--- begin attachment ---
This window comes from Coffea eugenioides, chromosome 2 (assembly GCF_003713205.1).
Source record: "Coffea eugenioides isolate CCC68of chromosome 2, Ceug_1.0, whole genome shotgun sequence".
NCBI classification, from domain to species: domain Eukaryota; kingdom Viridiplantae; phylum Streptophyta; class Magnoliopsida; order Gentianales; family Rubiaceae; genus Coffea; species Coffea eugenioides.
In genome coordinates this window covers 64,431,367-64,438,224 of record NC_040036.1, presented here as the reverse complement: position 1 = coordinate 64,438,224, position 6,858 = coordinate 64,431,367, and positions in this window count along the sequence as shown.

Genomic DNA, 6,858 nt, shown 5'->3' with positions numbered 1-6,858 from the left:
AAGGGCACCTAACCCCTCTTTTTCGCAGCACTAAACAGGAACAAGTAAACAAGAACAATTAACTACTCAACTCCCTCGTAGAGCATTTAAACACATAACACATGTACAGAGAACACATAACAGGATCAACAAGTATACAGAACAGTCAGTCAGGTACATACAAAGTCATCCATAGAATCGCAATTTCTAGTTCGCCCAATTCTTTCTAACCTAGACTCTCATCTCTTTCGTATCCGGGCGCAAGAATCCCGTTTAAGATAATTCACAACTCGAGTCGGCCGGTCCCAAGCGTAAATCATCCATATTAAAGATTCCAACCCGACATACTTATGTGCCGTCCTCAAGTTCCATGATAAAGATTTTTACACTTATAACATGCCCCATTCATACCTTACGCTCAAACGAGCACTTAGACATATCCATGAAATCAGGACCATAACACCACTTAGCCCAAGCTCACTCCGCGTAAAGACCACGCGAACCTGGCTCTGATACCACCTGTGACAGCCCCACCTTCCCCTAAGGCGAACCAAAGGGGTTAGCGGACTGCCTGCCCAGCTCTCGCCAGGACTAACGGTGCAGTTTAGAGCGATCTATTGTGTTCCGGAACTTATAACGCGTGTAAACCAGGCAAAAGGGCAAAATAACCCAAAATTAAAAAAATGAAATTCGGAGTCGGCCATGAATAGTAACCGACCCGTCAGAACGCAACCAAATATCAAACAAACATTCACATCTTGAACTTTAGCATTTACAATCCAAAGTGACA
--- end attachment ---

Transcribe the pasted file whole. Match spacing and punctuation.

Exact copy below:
This window comes from Coffea eugenioides, chromosome 2 (assembly GCF_003713205.1).
Source record: "Coffea eugenioides isolate CCC68of chromosome 2, Ceug_1.0, whole genome shotgun sequence".
NCBI classification, from domain to species: domain Eukaryota; kingdom Viridiplantae; phylum Streptophyta; class Magnoliopsida; order Gentianales; family Rubiaceae; genus Coffea; species Coffea eugenioides.
In genome coordinates this window covers 64,431,367-64,438,224 of record NC_040036.1, presented here as the reverse complement: position 1 = coordinate 64,438,224, position 6,858 = coordinate 64,431,367, and positions in this window count along the sequence as shown.

Genomic DNA, 6,858 nt, shown 5'->3' with positions numbered 1-6,858 from the left:
AAGGGCACCTAACCCCTCTTTTTCGCAGCACTAAACAGGAACAAGTAAACAAGAACAATTAACTACTCAACTCCCTCGTAGAGCATTTAAACACATAACACATGTACAGAGAACACATAACAGGATCAACAAGTATACAGAACAGTCAGTCAGGTACATACAAAGTCATCCATAGAATCGCAATTTCTAGTTCGCCCAATTCTTTCTAACCTAGACTCTCATCTCTTTCGTATCCGGGCGCAAGAATCCCGTTTAAGATAATTCACAACTCGAGTCGGCCGGTCCCAAGCGTAAATCATCCATATTAAAGATTCCAACCCGACATACTTATGTGCCGTCCTCAAGTTCCATGATAAAGATTTTTACACTTATAACATGCCCCATTCATACCTTACGCTCAAACGAGCACTTAGACATATCCATGAAATCAGGACCATAACACCACTTAGCCCAAGCTCACTCCGCGTAAAGACCACGCGAACCTGGCTCTGATACCACCTGTGACAGCCCCACCTTCCCCTAAGGCGAACCAAAGGGGTTAGCGGACTGCCTGCCCAGCTCTCGCCAGGACTAACGGTGCAGTTTAGAGCGATCTATTGTGTTCCGGAACTTATAACGCGTGTAAACCAGGCAAAAGGGCAAAATAACCCAAAATTAAAAAAATGAAATTCGGAGTCGGCCATGAATAGTAACCGACCCGTCAGAACGCAACCAAATATCAAACAAACATTCACATCTTGAACTTTAGCATTTACAATCCAAAGTGACA